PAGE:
The U.S. Food & Drug Administration (FDA) has approved a Special Protocol Assessment (SPA) for a Phase III clinical trial of pegylated arginine deiminase (ADI-PEG 20, Polaris Group) in patients with advanced hepatocellular carcinoma (HCC).
ADI-PEG 20 is a novel protein therapeutic that has demonstrated anti-tumor activity and safety in Phase I & II clinical trials of patients with metastatic melanoma or hepatocellular carcinoma.
Arginine, one of the 20 amino acids that are essential for protein synthesis and survival of cells,isusually produced by the normal cells in the human body. Certain cancer cells, such as liver cancer cells, are unable to produce arginine andbecome dependent upon an external supply of arginine to survive and grow. Arginine deiminase (ADI) is an enzymewhich is isolated from certain bacteria. In its formulated form, ADI-PEG 20 is a biologic being developed to treat cancers carrying thismajor metabolic defect that renders them, unlike normal cells, unable to make arginine internally. ADI-PEG 20systemically depletes the external supply of arginine and causes these arginine-dependent cancer cells to die while leaving the normal cells unharmed.
In the trial drugarginine deiminase (ADI)is formulated with polyethylene glycol (PEG)whichincreases the circulating half life and decrease antigenicity of ADI. Similar pegylation technology has been used with microbially-derived therapeutic proteins for systemic delivery of other anticancer drugs. Asparaginase provides a successful example of a microbial protein that, in its pegylated form ( (pegaspargase, Oncaspar?), has been used as front-line therapy against childhood leukemia for over 20 years with few serious side effects.
Formulating the ADI with PEG also allows for the drug to be administered by intramuscularinjection which avoids possible complications known to be associated with multiple intravenous administrations. Furthermore, intramuscular injections can readily be administered in an outpatient hospital setting, in a physician’s office or even in a patient’s home.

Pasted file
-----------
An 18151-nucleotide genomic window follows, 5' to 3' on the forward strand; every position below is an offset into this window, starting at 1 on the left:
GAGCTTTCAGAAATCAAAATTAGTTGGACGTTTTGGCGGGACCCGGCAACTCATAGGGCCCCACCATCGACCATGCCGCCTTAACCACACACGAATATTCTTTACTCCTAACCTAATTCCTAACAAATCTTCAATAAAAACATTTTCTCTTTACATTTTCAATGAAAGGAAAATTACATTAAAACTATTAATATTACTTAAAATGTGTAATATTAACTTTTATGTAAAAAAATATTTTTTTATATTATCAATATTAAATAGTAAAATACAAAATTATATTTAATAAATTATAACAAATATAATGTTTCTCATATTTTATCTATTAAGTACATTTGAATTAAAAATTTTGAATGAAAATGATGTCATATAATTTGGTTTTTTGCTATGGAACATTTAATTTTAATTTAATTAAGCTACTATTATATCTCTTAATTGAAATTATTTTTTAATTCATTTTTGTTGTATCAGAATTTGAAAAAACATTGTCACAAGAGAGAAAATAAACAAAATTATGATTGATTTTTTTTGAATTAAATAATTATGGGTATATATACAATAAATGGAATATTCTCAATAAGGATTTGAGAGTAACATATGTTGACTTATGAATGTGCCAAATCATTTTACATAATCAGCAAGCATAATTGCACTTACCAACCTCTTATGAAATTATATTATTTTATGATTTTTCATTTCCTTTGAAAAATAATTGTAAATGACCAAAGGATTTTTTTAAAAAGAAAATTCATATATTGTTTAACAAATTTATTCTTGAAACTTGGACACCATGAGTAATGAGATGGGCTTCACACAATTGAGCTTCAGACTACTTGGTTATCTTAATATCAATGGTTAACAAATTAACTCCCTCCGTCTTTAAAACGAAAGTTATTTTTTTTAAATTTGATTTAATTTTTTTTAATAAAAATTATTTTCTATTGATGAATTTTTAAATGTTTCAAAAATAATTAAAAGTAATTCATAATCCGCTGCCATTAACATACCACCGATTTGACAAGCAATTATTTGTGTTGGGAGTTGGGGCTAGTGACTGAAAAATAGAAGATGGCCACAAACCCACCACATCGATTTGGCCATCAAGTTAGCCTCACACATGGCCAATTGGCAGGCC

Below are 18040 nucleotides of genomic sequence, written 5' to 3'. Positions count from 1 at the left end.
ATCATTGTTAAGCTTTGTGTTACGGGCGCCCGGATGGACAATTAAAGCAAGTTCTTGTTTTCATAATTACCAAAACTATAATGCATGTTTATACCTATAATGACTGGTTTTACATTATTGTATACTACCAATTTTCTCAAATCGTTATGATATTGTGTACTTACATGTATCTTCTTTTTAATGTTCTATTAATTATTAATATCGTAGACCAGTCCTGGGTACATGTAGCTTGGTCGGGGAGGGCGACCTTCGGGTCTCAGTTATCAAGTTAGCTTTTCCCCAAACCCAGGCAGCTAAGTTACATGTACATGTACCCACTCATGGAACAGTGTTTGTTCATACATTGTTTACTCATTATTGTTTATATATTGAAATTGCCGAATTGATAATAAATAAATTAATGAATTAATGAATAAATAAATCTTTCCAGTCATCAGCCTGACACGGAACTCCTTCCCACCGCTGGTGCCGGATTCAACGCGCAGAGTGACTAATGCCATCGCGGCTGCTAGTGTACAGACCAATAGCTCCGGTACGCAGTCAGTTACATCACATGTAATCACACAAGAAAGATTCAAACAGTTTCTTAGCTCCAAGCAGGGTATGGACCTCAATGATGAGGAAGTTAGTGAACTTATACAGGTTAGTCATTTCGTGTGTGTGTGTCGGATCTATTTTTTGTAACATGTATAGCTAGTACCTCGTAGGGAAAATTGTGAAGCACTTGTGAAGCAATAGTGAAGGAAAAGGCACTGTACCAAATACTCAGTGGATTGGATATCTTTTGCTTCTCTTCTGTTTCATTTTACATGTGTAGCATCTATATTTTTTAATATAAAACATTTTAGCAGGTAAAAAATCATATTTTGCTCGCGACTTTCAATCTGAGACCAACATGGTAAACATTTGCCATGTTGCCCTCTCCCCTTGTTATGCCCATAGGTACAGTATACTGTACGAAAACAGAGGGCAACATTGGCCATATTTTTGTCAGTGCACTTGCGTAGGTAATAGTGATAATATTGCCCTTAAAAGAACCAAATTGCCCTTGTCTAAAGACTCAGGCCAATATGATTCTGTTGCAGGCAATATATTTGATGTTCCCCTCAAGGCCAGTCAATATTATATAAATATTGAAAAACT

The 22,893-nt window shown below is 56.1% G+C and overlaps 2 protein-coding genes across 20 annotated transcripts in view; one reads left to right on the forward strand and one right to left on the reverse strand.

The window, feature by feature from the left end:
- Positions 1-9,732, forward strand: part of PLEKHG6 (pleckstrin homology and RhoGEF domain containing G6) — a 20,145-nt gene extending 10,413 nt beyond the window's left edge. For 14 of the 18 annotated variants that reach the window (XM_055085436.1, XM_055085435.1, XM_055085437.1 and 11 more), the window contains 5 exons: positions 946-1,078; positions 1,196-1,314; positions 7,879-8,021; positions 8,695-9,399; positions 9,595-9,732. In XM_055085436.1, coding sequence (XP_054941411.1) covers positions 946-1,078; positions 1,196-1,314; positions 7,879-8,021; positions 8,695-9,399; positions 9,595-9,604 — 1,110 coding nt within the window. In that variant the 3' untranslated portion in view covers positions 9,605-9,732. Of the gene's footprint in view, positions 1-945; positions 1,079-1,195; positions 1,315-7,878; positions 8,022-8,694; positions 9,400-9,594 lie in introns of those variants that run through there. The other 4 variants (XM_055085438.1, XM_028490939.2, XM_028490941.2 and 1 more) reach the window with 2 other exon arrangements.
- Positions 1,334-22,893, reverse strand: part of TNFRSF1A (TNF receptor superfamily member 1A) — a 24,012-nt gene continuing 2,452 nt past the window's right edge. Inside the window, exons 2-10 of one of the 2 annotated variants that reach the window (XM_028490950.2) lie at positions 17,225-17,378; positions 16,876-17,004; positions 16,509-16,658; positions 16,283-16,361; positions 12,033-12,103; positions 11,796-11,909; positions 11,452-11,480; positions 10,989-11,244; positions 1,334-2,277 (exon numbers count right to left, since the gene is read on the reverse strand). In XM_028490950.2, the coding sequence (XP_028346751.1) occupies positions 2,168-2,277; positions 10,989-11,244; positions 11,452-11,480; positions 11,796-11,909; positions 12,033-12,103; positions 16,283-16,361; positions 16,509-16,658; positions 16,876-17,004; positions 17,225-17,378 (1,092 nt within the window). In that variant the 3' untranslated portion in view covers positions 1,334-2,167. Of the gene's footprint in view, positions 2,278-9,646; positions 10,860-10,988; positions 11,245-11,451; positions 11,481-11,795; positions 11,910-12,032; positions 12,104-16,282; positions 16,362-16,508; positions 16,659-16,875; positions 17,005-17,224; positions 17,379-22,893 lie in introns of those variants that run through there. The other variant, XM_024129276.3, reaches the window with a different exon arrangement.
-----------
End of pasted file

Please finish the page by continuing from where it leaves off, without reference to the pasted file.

Hepatocellular carcinoma is one of the most common cancers worldwide, resulting in approximately 700,000 deaths annually. Infection with hepatitis B or C and alcohol consumption are highly associated with the development of the disease. The prognosis for patients with hepatocellular carcinoma is poor as chemotherapy often does not result in prolonged survival, and liver transplantation only increases the survival of selected patients. Despite all forms of current treatment, life expectancy for most patients is only one year post-diagnosis.
The randomized, placebo-controlled, global trial will enroll approximately 600 patients who have failed prior systemic chemotherapy. The primary endpoint of the study is overall survival.
Ghassan Abou-Alfa, M.D., of Memorial Sloan-Kettering Cancer Center in New York, is the principal investigator of the study. “ADI-PEG 20 has demonstrated medical benefit in prior studies in multiple indications with a remarkable safety profile,” said Abou-Alfa. “I am delighted to lead this study to explore ADI-PEG 20 as a viable option for patients with advanced liver malignancies.”
The Special Protocol Assessment or SPA is a mechanism that allows the FDA and drug developers to reach an agreement prior to study initiation about the design and size of a Phase III trial. It will form the primary basis of an efficacy claim in a marketing application.
“The SPA agreement with the FDA is a key step in our plans for the clinical development of ADI-PEG 20,” said John Bomalaski, M.D., executive vice president, medical affairs, of Polaris. “We are pleased to move ADI-PEG 20 into a pivotal PhaseIII trial and to be working with such well-established hepatocellular carcinoma experts.”
Leo Chen, M.D., the lead investigator of the Phase II HCC study in Taiwan, stated, “Our Phase II study demonstrated that ADI-PEG 20 was effective and well-tolerated in patients with advanced liver cancer, and we look forward to the opportunity to further assess the efficacy and safety of this drug in a large randomized Phase III study.”
The lead investigator in China, Shukui Qin, M.D., president of the Chinese Society of Clinical Oncology(CSCO) and chair of the Chinese Liver Cancer Study Group, added, “Approximately half of the liver cancer-related deaths in the world are in China. We have been watching the development of this drug, and we are excited to become an active participant in this pivotal global study.”
In addition to HCC, multiple other cancers have been reported to have a high degree of arginine-dependency. Early-to-mid-stage clinical trials have yielded positive results in patients with metastatic melanoma, and Phase II trials for Small Cell Lung Cancer (SCLC) and Mesothelioma are currently ongoing.
ADI-PEG 20 has been granted orphan drug status for hepatocellular carcinoma in the United States and Europe (EU/3/05/289). It has also been granted orphan drug status for melanoma in the United States.
Polaris also plans to initiate clinical studies in prostate cancer, pancreatic cancer, leukemia, lymphoma and sarcoma this year.